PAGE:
Sources: EPA Blocks Warnings on Cancer-Causing Chemical. Politico has a troubling story: "The Trump administration is suppressing an Environmental Protection Agency report that warns that most Americans inhale enough formaldehyde vapor in the course of daily life to put them at risk of developing leukemia and other ailments, a current and a former agency official told POLITICO. The warnings are contained in a draft health assessment EPA scientists completed just before Donald Trump became president, according to the officials. They said top advisers to departing Administrator Scott Pruitt are delaying its release as part of a campaign to undermine the agency’s independent research into the health risks of toxic chemicals..."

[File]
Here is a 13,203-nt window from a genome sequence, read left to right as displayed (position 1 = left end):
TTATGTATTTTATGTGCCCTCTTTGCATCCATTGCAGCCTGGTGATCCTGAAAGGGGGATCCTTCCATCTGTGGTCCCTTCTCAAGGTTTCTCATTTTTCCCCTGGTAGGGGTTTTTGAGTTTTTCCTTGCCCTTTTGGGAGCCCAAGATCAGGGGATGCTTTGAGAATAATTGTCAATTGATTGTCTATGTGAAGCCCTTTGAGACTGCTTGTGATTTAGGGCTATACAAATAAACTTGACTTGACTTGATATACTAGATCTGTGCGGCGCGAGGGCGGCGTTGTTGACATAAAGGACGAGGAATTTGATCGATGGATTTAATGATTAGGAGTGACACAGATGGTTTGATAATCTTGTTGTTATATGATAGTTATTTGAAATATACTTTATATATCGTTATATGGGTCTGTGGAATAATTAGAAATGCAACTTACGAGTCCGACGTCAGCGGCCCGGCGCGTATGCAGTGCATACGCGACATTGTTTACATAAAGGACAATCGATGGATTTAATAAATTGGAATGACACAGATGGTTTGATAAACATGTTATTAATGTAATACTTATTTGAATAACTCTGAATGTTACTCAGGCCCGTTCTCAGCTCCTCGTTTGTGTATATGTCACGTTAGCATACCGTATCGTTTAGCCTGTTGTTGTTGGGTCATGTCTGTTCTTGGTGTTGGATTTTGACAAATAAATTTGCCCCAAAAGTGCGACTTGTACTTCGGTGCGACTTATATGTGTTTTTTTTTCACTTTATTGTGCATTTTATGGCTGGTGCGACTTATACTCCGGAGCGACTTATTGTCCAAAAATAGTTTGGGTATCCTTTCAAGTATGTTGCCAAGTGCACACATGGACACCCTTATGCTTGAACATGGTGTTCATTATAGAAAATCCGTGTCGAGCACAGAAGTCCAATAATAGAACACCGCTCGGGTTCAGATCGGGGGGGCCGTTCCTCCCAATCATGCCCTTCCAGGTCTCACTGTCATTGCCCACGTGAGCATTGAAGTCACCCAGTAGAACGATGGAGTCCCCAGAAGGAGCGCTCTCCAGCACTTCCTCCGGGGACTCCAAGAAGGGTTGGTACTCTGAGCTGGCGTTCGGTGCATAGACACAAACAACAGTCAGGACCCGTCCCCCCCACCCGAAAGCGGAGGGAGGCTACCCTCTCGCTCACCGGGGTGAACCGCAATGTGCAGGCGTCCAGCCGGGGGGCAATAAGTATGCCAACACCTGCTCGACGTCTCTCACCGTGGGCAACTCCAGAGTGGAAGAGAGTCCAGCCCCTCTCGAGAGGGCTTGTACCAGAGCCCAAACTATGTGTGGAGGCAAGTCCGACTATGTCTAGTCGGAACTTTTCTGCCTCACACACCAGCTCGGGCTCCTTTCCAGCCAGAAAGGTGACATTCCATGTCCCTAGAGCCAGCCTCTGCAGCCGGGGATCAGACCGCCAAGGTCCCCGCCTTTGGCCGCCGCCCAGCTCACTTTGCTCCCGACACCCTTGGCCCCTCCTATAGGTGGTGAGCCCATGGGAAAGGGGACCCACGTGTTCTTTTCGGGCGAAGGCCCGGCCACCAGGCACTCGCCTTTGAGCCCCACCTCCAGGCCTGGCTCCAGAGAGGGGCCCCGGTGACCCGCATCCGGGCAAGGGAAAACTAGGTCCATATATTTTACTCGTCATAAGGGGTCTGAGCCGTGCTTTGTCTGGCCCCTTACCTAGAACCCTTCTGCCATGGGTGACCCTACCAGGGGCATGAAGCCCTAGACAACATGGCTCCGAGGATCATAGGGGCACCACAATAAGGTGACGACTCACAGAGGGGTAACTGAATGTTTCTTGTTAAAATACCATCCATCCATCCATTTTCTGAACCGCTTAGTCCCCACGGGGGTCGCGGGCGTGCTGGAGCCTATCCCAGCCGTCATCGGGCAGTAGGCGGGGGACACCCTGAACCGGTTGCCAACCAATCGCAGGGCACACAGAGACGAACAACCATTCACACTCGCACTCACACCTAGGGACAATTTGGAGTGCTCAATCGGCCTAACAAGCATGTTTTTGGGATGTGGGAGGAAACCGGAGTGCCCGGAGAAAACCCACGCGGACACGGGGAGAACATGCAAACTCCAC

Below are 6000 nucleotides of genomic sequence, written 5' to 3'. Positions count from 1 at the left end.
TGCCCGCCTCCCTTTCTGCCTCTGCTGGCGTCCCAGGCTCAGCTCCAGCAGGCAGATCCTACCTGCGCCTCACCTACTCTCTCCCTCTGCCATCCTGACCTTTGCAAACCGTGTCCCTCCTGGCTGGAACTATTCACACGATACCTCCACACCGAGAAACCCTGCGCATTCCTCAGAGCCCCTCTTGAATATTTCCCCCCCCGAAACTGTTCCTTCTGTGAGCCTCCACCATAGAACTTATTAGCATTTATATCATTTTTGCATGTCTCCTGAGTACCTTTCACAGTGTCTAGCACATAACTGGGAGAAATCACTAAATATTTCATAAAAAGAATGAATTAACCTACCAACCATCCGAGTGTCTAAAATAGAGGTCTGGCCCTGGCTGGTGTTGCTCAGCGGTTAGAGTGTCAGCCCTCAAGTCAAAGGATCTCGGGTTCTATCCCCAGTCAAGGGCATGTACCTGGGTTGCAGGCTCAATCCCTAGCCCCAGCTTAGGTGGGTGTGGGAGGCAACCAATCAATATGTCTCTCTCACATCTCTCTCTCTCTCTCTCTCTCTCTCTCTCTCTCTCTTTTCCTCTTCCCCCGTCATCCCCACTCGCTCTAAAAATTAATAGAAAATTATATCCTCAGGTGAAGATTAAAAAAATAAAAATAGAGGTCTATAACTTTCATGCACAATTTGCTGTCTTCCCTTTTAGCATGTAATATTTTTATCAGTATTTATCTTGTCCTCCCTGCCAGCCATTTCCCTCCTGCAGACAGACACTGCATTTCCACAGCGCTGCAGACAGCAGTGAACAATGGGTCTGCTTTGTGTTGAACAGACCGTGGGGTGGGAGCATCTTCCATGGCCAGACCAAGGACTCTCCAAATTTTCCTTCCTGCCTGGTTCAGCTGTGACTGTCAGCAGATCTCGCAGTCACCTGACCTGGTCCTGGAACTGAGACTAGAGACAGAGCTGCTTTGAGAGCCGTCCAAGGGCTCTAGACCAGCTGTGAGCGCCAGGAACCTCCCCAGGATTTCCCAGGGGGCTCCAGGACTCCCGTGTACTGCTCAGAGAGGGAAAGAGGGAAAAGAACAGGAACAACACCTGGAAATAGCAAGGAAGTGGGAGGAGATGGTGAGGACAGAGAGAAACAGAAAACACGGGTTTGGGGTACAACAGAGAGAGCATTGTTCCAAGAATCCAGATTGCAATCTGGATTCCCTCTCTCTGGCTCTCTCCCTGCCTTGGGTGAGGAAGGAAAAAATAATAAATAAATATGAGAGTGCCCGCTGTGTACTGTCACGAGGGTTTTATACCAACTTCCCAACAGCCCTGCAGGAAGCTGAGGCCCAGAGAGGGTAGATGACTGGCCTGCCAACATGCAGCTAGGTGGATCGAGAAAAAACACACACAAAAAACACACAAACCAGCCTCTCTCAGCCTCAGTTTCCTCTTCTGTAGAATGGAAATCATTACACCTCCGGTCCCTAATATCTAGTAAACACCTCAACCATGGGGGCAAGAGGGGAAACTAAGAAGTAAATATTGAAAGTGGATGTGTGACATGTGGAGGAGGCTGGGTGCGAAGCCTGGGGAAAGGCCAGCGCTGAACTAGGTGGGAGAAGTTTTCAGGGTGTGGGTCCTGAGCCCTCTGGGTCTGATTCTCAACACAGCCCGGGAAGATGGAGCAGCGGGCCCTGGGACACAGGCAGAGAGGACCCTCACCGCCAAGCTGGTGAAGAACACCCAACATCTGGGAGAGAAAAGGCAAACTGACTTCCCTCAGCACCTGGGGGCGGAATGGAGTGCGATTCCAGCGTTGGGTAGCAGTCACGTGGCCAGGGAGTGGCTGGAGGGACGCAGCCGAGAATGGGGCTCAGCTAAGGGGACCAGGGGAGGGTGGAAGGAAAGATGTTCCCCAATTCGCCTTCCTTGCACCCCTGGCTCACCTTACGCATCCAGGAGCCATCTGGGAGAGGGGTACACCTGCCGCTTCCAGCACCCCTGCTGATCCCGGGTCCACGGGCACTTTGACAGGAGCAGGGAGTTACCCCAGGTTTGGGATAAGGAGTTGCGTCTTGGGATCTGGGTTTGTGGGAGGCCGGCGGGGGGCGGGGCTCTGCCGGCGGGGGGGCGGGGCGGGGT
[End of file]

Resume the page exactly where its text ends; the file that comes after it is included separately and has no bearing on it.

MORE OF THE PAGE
Photo credit: "Interfering with the formaldehyde study is one of several steps Trump's EPA has taken to side with the businesses the agency is supposed to regulate and undermine the agency's approach to science, critics say." | Pablo Martinez Monsivais/AP Photo.


It's Been a Great Year So Far For Wind Investments, Less So for Solar. Bloomberg runs the numbers: "The good news for clean energy is global investments in wind power surged during the first half of 2018. The bad news? Solar is slipping. Financing for wind farms totaled $57.2 billion from January through June, up 33 percent from the same period in 2017, Bloomberg NEF said in a report Monday. Solar investments declined 19 percent to $71.6 billion. The divergent trends demonstrate that investments in clean energy continue to hold steady, even as China slows development of solar farms. On balance, clean energy investments have been virtually flat so far in 2018, at $138.2 billion..."